The Danger of Dividends

Dr Ajibola Awolowo

Just before you call for my head, I ask that you kindly read this article. I also like the ringtone whenever I get a credit alert. I certainly like receiving dividends from companies I invest in but I am also aware of the possible downsides when dividends are blindly pursued. These downsides are what this article aims to highlight plainly.

Dividends are cash payments made out to all shareholders of a company which represent a portion of the profits made in a financial period. The total amount paid to each shareholder depends on the number of shares he or she holds. Dividends provide a source of passive income for investors as they staked their capital in the company which the company rewards by paying a dividend.

Companies that pay a regular and growing dividend are investors delight. Their shares are in high demand leading to relatively high share prices. Companies that do not pay dividends or pay a meagre dividend, on the other hand, are largely ignored by the market. Companies that break ranks by reducing dividend payments will suffer a serious decline in their share price as a direct consequence. Just ask one of the top five banks in Nigeria.

Metrics such as dividend yield and dividend pay-out ratio have been developed to better evaluate dividends. The dividend yield is dividend declared divided by the share price and expressed as a percentage while the pay-out ratio is the dividend declared divided by the earnings per share expressed as a percentage as well. Investors generally love companies with a high dividend yield and pay-out ratio.

To understand how dividends can pose a threat, we need to first understand how the cash used in paying dividends are gotten. Every company uses their assets, which can include physical buildings, computers, farmlands, cars, intellectual property, to generate revenues. The process of revenue generation however comes at a cost. They need to pay staff and keep their property/ machinery in working order. In addition to this, the company also needs to pay a tax to the government each year.

When the costs of production, cost of maintaining or replacing assets and the taxes are deducted from the revenue, the left-over funds are regarded as the profit after tax. It is from this sum that the company management decides on a percentage to pay-out to shareholders as dividends. The remaining portion is kept in the company to fund company growth.

Most investors think that the profit after tax declared after a financial period is sat in the company’s bank account just waiting to be spent. In reality, this is far from the truth. The cash that sits in the company’s account at the end of each financial period is very different from the profit or the loss declared for that period.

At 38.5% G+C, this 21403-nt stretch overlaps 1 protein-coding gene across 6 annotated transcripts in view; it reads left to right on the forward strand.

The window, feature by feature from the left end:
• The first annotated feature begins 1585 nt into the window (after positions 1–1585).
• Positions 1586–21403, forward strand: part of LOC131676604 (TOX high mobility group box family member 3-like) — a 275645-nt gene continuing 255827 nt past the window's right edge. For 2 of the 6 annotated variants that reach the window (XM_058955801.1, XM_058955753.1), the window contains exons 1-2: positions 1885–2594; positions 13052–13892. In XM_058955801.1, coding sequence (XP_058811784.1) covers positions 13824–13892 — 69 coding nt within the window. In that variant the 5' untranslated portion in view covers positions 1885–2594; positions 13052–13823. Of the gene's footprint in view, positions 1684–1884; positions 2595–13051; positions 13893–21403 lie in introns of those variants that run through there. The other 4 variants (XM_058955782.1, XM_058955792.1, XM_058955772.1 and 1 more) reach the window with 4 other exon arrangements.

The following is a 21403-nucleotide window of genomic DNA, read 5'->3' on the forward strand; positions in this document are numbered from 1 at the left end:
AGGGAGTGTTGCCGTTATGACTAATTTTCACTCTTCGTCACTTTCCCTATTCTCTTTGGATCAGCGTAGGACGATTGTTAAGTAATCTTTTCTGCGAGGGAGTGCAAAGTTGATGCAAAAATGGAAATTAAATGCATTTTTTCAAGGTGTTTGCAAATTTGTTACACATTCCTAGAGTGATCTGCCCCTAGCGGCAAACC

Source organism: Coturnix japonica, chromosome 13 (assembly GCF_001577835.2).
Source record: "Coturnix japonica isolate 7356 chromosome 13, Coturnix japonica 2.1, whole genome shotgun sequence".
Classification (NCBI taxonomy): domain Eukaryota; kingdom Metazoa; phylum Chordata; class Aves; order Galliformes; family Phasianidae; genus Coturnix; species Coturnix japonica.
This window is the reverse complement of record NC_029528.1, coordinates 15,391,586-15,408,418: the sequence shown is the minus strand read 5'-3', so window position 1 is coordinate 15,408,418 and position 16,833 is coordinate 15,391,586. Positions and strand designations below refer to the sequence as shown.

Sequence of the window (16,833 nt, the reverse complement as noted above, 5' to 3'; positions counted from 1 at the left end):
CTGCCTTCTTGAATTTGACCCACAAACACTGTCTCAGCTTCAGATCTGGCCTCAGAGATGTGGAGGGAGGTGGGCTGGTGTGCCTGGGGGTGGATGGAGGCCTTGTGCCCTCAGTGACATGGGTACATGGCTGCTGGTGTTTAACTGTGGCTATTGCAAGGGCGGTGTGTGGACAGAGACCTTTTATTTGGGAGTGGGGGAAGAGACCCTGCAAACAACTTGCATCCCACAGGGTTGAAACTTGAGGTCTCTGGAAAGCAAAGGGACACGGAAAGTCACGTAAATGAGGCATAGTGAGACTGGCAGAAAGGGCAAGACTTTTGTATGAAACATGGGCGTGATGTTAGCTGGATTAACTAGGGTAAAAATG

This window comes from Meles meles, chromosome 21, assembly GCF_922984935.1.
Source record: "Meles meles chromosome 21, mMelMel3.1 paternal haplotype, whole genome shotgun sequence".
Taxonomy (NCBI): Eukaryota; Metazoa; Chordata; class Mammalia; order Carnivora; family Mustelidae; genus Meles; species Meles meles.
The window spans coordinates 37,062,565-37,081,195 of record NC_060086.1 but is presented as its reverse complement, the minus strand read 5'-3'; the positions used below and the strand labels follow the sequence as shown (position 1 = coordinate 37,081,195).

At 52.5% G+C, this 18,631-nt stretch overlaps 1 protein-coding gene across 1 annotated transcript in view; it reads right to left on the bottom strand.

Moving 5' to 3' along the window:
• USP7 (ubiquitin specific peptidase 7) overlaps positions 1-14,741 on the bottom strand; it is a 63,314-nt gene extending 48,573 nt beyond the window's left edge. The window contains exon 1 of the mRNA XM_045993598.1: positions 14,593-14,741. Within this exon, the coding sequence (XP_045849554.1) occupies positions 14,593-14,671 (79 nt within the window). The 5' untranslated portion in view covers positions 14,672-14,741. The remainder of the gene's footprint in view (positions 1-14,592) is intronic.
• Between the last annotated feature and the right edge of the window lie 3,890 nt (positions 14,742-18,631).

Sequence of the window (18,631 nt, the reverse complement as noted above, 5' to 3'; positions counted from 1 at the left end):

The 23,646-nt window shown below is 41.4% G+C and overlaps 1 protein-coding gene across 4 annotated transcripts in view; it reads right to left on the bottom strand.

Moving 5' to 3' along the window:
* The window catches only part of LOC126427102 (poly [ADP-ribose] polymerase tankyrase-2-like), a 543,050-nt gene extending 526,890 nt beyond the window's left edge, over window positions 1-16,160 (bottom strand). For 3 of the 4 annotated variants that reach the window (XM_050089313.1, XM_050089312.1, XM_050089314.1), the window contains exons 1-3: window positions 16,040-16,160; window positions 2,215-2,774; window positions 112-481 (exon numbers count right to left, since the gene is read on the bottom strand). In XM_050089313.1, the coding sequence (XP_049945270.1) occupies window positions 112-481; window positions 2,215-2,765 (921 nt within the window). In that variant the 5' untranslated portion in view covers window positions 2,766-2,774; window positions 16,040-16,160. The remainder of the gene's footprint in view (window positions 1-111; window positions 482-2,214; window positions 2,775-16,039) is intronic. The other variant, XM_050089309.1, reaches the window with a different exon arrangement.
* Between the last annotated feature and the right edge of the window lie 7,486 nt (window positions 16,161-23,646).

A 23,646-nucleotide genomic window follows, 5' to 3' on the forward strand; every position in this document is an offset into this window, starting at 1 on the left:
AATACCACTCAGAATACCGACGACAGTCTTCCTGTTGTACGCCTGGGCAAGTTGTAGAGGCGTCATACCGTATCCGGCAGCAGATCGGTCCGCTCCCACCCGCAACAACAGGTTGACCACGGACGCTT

Why is this so? This can only be fully understood if we take a journey through the cashflows of the business and not remain fixated on its income statement. A good percentage of the sales made by the company are made on credit. Trusted and time-tested customers take the finished goods from the company inventory and pay for them, sometimes, as much as 90 days later.

The company however records this sale on their income statement as revenue earned in that period. To illustrate this, a company produces finished goods which it sells to its customer for N100,000.00 on December 29th on credit. The customer promises to pay in 90 days. For the financial year which ends on December 31st, the company records a revenue of N100,000.00 for this sale. This sale, however, is not backed by cash and is reflected on the company’s balance sheet as a receivable.

Just as some revenue on the income statement is not backed by cash inflows, some expenses are also not backed by cash outflows. These include depreciation & amortization. Depreciation is a cost incurred on assets as they gradually age due to wear and tear while amortization is a gradual write-down of the cost incurred in purchasing an asset.

Both of these items are charged yearly to the income statement but no physical cash is spent in the current financial period for them. Even though, they are charged as an expense, no cash leaves the bank account of the company for them.

These non-cash backed income/ expenses distorts the correlation between the profit after tax and the amount of physical cash sat in the company’s account. The profit after tax can therefore be manipulated by unscrupulous management teams to be as large or as small as they want it to be. All they have to do is increase inventory sales on credit or reduce the depreciation/ amortization figures for a particular accounting period to have a larger PAT and vice versa to reduce the PAT. Cash, on the other hand, is more difficult to manipulate.